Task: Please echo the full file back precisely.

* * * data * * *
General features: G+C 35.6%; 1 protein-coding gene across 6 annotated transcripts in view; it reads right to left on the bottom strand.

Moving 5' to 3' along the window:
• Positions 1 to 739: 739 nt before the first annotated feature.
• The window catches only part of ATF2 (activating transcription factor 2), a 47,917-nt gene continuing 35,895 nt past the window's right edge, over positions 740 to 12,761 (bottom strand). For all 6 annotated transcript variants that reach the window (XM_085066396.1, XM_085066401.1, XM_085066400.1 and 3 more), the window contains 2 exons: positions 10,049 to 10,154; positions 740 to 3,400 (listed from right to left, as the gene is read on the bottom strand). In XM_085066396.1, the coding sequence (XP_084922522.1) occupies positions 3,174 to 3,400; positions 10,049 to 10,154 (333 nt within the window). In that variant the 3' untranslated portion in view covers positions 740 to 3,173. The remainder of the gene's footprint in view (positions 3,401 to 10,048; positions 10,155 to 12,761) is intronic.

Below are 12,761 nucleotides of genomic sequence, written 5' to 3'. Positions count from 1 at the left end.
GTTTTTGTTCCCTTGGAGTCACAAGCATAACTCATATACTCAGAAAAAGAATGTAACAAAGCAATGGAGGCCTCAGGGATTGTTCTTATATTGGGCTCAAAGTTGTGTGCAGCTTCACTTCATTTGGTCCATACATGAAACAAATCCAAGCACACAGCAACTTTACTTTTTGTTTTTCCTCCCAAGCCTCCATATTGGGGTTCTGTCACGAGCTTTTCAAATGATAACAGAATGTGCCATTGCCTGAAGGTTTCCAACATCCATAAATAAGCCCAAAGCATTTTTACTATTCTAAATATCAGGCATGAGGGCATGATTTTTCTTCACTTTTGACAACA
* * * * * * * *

General features: G+C 35.6%; 1 protein-coding gene across 6 annotated transcripts in view; it reads right to left on the bottom strand.

Moving 5' to 3' along the window:
• Positions 1 to 739: 739 nt before the first annotated feature.
• The window catches only part of ATF2 (activating transcription factor 2), a 47,917-nt gene continuing 35,895 nt past the window's right edge, over positions 740 to 12,761 (bottom strand). For all 6 annotated transcript variants that reach the window (XM_085066396.1, XM_085066401.1, XM_085066400.1 and 3 more), the window contains 2 exons: positions 10,049 to 10,154; positions 740 to 3,400 (listed from right to left, as the gene is read on the bottom strand). In XM_085066396.1, the coding sequence (XP_084922522.1) occupies positions 3,174 to 3,400; positions 10,049 to 10,154 (333 nt within the window). In that variant the 3' untranslated portion in view covers positions 740 to 3,173. The remainder of the gene's footprint in view (positions 3,401 to 10,048; positions 10,155 to 12,761) is intronic.

Below are 12,761 nucleotides of genomic sequence, written 5' to 3'. Positions count from 1 at the left end.
GTTTTTGTTCCCTTGGAGTCACAAGCATAACTCATATACTCAGAAAAAGAATGTAACAAAGCAATGGAGGCCTCAGGGATTGTTCTTATATTGGGCTCAAAGTTGTGTGCAGCTTCACTTCATTTGGTCCATACATGAAACAAATCCAAGCACACAGCAACTTTACTTTTTGTTTTTCCTCCCAAGCCTCCATATTGGGGTTCTGTCACGAGCTTTTCAAATGATAACAGAATGTGCCATTGCCTGAAGGTTTCCAACATCCATAAATAAGCCCAAAGCATTTTTACTATTCTAAATATCAGGCATGAGGGCATGATTTTTCTTCACTTTTGACAACA